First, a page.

It is difficult, if not impossible, to imagine such a transformation taking place in this country, for the simple reason that in our national pastime we have developed a culture of blame, with quite devastating consequences to our collective self-confidence. Given the traditions of this House, it would be generous and accurate to acknowledge that everyone involved with this most challenging and complex modern day project threw every scrap of their energy into trying hard to make it a success. It is to their enormous credit that the Dome opened on time and almost on budget, albeit somewhat on its knees, the victim of a dozen mutually contradictory agendas.
The genuinely unique structure has been widely and rightly celebrated as one of the great architectural achievements of our time--one that can truly rival the grands projets so beloved of the French. Many of my generation spent years gazing across the Channel, bemoaning what we regarded as a national lack of vision. Now that we, thanks to revenues from the National Lottery, have finally realised some sense of national ambition, what do we do? We fall back on what we know best--our bizarre affection for self-flagellation.
Overseas cultural and business delegations visiting the Dome, especially from the "can do" culture of the United States, are truly amazed at the way in which we obsessively seek scapegoats for what they regard as a quite remarkable achievement. In my judgment, we may well come to be proud of the Dome in a number of ways. First, the project's contribution to London's future development will, unquestionably, come to be perceived as of immense and enduring significance. Here was a vast tract of land that had been left literally contaminated and dying, the victim of an age when industrial efficiency was measured by the sheer volume of polluting smoke that belched from our factory chimneys. Thanks to English Partnerships, 300 acres of land have been reclaimed, over a thousand homes will be built, a new primary school, a health centre and a hotel have been opened. It is forecast that, together with other developments, these projects will eventually create over 30,000 jobs. Much of the credit for this physical regeneration must go to my admirable acquaintance in another place, Michael Heseltine, who at an early stage had the energy, vision and imagination to understand the potential for this all but forgotten corner of south-east London.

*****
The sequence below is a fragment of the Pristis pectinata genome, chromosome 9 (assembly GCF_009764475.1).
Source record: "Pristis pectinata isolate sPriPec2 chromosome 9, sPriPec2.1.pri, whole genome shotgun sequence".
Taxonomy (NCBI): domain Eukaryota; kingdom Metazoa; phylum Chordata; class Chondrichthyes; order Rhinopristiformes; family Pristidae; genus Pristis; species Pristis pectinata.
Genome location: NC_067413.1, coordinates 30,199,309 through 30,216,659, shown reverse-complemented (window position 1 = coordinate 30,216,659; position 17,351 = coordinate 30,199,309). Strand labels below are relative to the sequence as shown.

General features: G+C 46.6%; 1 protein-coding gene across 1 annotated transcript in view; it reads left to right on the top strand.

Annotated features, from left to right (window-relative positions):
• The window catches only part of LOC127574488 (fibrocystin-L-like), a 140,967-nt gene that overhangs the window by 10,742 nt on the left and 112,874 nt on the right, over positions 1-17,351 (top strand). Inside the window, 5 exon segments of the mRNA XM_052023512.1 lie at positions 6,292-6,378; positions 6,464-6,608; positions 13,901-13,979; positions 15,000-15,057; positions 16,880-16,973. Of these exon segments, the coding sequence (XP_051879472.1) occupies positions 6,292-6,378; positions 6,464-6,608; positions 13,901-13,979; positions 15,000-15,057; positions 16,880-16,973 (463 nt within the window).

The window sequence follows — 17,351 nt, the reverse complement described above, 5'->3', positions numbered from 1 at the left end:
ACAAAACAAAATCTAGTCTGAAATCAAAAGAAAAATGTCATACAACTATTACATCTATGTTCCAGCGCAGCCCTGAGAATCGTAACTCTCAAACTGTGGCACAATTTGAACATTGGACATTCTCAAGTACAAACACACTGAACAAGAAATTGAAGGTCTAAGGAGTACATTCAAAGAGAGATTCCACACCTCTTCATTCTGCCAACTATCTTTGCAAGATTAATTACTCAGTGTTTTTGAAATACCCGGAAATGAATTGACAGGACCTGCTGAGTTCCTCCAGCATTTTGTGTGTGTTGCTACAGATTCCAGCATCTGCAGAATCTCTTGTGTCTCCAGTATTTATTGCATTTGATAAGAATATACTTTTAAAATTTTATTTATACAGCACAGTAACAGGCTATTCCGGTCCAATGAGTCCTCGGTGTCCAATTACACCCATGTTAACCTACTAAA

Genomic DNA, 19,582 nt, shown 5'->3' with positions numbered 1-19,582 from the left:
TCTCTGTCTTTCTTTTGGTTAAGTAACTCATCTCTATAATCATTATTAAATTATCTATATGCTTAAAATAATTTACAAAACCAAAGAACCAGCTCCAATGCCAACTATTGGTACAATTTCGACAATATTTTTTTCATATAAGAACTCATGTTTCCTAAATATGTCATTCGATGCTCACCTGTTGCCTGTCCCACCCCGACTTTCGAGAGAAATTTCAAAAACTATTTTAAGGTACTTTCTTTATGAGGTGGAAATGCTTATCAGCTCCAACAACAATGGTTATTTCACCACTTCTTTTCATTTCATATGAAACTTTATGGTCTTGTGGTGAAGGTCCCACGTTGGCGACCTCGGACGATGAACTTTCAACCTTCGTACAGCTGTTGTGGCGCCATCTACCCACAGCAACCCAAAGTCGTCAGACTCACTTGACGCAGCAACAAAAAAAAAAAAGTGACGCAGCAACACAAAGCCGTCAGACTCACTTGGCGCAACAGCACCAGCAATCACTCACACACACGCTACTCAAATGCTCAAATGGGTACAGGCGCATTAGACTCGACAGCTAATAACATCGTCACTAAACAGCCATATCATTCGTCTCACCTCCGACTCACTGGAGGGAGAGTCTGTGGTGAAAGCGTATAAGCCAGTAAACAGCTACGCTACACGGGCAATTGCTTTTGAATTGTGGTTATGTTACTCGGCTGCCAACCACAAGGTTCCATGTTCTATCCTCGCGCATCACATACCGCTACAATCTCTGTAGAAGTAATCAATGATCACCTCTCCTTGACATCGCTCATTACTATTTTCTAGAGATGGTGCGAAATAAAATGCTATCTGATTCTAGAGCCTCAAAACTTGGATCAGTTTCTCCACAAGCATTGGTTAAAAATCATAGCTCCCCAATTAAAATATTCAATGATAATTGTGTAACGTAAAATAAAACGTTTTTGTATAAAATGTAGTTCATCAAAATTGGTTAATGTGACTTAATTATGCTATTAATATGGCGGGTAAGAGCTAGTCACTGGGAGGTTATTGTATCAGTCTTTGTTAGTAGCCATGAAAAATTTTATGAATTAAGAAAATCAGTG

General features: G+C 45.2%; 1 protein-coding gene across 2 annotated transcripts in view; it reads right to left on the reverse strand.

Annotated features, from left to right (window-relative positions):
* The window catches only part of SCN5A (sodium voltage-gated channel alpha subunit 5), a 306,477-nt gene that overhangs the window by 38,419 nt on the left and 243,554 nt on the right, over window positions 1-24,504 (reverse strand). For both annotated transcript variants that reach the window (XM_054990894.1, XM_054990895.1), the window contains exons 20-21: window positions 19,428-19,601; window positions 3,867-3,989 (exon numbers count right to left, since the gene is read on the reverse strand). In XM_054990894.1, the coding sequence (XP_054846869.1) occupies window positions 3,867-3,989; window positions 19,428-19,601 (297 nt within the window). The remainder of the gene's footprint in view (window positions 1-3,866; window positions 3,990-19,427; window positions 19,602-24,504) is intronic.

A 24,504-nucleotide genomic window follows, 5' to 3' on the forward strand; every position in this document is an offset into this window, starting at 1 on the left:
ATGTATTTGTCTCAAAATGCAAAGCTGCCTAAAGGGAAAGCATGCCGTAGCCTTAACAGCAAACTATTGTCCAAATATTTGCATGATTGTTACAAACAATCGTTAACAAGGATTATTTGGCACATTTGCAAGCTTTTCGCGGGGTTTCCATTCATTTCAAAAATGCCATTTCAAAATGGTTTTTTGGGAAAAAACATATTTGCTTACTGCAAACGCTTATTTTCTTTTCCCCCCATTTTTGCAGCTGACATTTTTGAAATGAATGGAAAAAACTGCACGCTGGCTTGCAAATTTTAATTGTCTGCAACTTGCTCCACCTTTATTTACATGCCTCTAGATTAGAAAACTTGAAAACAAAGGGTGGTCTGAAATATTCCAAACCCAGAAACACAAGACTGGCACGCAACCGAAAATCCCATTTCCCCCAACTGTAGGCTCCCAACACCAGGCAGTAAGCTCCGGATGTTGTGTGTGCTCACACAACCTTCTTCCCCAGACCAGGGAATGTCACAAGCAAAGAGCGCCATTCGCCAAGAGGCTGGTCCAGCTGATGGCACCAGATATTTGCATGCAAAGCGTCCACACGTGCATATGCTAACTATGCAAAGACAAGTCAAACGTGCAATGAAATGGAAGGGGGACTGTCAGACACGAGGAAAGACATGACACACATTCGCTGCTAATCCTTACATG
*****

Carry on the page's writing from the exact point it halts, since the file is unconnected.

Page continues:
Anyone in this Chamber who has visited it must admit that that once benighted peninsula has been utterly transformed. I sometimes wonder how many of the more critical voices on the Benches opposite and elsewhere have visited the Dome. I surmise that the answer is remarkably few. Your Lordships may have noticed that the most extraordinary polarisation exists between those who have visited the Dome, the vast majority of whom have enjoyed it immensely, and those who have yet to "find the time", defending their apathy or their ignorance by the sheer volume of their
There have undoubtedly been failures and disappointments. Some aspects of the Dome were hopelessly over ambitious, others not ambitious enough. The decision to accept approximately £160 million from the private sector removed any possibility of the contents having an overall coherence. But even that decision was just an unfortunate consequence of earlier public squabbling, which in turn led to an ill-fated mismatch between private and public objectives. An uncomfortable hybrid was created and the overall quality of the experience undoubtedly suffered accordingly.